So what else would I really like?

I would like a dedicated well trained social worker. NOT a social worker,

Who sits on my sofa and tells me about how their own parenting style is not affective with their own children.

Who refers me to departments where the personnel have no understanding of developmental trauma.

Who tells me “that my children are the worst behaved children they’ve ever met and that the other children they have worked with live in far worse circumstances than mine”

Who sits on my sofa, pointing their waggling finger at me and telling me “you spend too much time talking to them about adoption, they’ve been with you seven years and they are yours now”

Who thinks that bringing a sticker chart with the morning routine on will make sure my nine year old dresses himself each morning because the fact that I still help him is “unacceptable”.

When I tell them I am worried about the increasing violence my ten your old is showing towards me and level of destructive behaviour in our home (broken furniture and holes in walls) reply with “Does he have a grandfather that could take him fishing?”

And say “it sounds like you and your husband need a holiday, could you get away for three days”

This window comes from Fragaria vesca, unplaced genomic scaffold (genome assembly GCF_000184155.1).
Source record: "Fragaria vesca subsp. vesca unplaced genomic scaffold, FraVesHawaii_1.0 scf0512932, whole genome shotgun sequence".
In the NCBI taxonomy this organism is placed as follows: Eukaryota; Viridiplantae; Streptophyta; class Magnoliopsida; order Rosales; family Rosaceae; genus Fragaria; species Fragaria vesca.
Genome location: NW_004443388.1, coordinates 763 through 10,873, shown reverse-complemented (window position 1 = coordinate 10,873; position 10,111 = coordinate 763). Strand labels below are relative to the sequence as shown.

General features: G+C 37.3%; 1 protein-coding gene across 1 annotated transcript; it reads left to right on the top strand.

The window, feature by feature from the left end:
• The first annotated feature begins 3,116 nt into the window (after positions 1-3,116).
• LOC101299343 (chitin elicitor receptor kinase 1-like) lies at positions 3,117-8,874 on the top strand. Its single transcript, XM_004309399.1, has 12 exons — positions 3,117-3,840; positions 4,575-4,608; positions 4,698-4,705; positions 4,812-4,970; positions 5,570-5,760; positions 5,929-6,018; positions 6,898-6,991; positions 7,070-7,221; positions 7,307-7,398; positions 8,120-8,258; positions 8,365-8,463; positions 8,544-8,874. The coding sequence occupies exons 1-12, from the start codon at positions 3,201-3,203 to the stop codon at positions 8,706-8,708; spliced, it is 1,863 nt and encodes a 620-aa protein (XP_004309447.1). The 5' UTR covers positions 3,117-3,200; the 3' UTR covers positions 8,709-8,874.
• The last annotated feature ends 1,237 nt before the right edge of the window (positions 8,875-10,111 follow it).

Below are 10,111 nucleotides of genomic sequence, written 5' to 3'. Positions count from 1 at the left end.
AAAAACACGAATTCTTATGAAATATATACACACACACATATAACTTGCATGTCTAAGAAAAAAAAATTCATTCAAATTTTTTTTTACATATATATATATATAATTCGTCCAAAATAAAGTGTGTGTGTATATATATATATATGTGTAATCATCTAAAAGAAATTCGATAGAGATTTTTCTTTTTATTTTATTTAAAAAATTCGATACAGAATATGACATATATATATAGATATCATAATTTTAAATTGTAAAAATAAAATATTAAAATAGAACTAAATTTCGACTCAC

I could tell you of many other inappropriate and even damaging things that have been said to myself and my family but the under lying implication is that we feel completely unsupported, unimportant and very much to blame for the challenging situations we find ourselves in.

Whilst the mental health of my children is of utmost importance to me, my own health is very much compromised. Through extremely difficult times, my husband and I have both found ourselves suffering from depression and have had to fund, privately, the treatment which is leading to our recovery. I know we are far from alone, many other parents, under the strain of the daily challenges adoption brings, find there is a major impact on their own health.

What would have made the difference?

For me, a trained, dedicated Social Worker :-

Who knows about Trauma-related behaviour.

Who has attended training to support their understanding of children struggling with early life trauma and continues to train and update their understanding.

Who knows that you are trying your very best to support your children and will listen emphatically and sympathetically and who will give knowledgeable and astute feedback.

Who knows your family and is able to offer a shoulder to lean on in tough times and will help you feel less alone in the world.

Who knows what suitable and applicable resources are available, even if they sometimes require us finding funds to access them.